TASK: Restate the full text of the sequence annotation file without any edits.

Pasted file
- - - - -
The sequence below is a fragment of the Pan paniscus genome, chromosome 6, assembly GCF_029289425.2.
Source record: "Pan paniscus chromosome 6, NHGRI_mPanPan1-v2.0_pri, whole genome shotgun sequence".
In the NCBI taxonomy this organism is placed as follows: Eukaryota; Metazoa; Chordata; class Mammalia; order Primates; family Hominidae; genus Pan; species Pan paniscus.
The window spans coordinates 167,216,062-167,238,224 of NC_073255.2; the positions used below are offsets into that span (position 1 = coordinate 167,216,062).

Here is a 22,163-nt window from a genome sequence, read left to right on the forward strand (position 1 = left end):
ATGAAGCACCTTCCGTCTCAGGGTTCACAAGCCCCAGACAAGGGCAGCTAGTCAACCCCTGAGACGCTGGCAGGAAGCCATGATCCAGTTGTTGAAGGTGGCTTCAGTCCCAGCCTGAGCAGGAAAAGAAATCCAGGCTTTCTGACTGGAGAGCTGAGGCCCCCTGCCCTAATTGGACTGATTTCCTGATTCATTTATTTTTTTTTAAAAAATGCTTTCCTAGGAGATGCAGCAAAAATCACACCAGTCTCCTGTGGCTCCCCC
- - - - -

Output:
The sequence below is a fragment of the Pan paniscus genome, chromosome 6, assembly GCF_029289425.2.
Source record: "Pan paniscus chromosome 6, NHGRI_mPanPan1-v2.0_pri, whole genome shotgun sequence".
In the NCBI taxonomy this organism is placed as follows: Eukaryota; Metazoa; Chordata; class Mammalia; order Primates; family Hominidae; genus Pan; species Pan paniscus.
The window spans coordinates 167,216,062-167,238,224 of NC_073255.2; the positions used below are offsets into that span (position 1 = coordinate 167,216,062).

Here is a 22,163-nt window from a genome sequence, read left to right on the forward strand (position 1 = left end):
ATGAAGCACCTTCCGTCTCAGGGTTCACAAGCCCCAGACAAGGGCAGCTAGTCAACCCCTGAGACGCTGGCAGGAAGCCATGATCCAGTTGTTGAAGGTGGCTTCAGTCCCAGCCTGAGCAGGAAAAGAAATCCAGGCTTTCTGACTGGAGAGCTGAGGCCCCCTGCCCTAATTGGACTGATTTCCTGATTCATTTATTTTTTTTTAAAAAATGCTTTCCTAGGAGATGCAGCAAAAATCACACCAGTCTCCTGTGGCTCCCCC